The depths of OS X: SIPS
Recently, I needed to write some scripts to deal with large numbers of websites that needed screencapped, thumbnailed and uploaded. Not wanting to attempt to get Windows to perform this task, I obviously looked to my Powerbook’s bash scripting capabilities to get the job done. In doing this, I was stopped in my tracks by a need to resize and change the format of images without user intervention. Of course, the first thing I started looking for was a build of imagemagick, but a few posts on mac specific bulletin boards pointed to a cleaner solution.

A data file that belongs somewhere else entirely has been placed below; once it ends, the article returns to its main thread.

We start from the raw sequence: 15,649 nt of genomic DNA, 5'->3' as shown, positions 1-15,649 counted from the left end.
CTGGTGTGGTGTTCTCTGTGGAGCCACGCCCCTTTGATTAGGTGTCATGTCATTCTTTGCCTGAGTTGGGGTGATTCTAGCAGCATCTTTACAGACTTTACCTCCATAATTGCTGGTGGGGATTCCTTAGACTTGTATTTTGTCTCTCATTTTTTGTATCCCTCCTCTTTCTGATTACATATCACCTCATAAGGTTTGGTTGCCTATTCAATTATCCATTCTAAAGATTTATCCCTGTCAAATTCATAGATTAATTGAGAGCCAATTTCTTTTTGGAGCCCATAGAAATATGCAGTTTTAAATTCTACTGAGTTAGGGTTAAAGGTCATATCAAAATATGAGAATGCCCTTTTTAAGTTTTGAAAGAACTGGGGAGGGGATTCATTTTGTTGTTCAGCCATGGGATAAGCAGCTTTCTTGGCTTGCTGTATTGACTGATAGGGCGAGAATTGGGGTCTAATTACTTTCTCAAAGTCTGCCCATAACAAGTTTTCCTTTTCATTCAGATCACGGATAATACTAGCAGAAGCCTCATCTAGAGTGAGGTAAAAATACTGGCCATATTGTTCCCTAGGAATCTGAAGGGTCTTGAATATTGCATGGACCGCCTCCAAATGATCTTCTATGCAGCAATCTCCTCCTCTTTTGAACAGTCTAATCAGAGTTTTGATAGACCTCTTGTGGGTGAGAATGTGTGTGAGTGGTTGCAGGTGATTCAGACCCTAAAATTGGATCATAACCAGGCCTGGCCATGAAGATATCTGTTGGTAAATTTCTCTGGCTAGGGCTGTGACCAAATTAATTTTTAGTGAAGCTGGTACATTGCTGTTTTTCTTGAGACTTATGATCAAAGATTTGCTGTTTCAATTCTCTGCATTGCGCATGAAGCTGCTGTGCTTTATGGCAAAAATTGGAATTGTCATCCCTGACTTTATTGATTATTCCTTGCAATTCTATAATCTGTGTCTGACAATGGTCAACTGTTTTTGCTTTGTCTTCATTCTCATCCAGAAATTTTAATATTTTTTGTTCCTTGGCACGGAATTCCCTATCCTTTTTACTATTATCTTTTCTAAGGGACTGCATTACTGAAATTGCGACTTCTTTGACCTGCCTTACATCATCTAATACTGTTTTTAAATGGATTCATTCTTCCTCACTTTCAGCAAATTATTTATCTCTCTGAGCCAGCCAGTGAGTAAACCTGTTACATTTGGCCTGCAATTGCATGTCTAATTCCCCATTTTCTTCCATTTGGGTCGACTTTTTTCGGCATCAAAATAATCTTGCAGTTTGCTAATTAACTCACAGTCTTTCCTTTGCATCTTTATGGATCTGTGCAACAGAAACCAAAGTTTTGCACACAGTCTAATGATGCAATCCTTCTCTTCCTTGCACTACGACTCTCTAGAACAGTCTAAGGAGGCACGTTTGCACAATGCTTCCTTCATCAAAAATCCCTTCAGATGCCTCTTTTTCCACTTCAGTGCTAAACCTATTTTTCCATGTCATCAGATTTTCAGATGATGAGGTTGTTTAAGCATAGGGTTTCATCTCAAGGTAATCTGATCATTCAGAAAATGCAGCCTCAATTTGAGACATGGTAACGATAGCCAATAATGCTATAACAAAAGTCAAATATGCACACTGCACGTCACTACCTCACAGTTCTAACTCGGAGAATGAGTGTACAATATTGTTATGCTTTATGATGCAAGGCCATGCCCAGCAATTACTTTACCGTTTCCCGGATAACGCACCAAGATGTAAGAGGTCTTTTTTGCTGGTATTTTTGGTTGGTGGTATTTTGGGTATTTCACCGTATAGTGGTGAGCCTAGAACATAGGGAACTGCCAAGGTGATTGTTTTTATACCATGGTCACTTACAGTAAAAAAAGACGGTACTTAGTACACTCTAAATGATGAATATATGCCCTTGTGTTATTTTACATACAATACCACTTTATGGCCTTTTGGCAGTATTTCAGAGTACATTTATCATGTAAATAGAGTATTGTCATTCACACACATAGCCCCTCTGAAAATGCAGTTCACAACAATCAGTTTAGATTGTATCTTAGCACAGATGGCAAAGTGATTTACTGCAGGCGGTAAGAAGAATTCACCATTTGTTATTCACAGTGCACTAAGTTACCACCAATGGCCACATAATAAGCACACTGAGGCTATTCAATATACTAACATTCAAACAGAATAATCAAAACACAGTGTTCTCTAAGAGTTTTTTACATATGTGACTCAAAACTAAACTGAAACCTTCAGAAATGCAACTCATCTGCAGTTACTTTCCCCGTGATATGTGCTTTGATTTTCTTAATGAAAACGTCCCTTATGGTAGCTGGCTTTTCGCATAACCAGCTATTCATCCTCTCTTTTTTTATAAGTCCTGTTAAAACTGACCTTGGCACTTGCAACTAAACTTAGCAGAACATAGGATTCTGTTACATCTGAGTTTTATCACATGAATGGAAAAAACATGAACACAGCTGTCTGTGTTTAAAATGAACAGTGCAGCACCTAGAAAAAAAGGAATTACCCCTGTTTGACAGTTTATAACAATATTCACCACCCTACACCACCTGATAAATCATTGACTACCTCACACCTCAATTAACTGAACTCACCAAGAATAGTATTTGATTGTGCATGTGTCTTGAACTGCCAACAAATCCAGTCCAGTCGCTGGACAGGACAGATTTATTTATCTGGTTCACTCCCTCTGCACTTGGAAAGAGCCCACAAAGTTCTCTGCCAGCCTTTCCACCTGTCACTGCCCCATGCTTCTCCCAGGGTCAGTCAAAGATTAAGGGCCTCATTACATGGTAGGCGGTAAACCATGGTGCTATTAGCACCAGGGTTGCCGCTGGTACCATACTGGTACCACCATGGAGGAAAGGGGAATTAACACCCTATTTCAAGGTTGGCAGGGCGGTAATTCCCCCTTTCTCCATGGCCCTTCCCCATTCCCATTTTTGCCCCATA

That solution is sips. The “scriptable image processing system” by self-description and a tool built right into Mac OS X, using all of the format support and output support available to the OS.
sips -s format jpeg test.png --out test.jpg sips -s format jpeg --resampleWidth 100 test.png --out test_small.jpg
This powerful tool is quite obscure, and infrequently mentioned a lot, so I figured I’d flag it to the attention of anyone who may care. OS X users can type
man sips to get a whole load of useful information about parameters and additional options.
Hey, thanks for the reminder!
I came across your post while looking for some help with ImageMagick (which is great - if you have X11 installed on your machine; I don’t, and I won’t install it for a single (command line!) program). Thanks to you, I have an alternative! Great!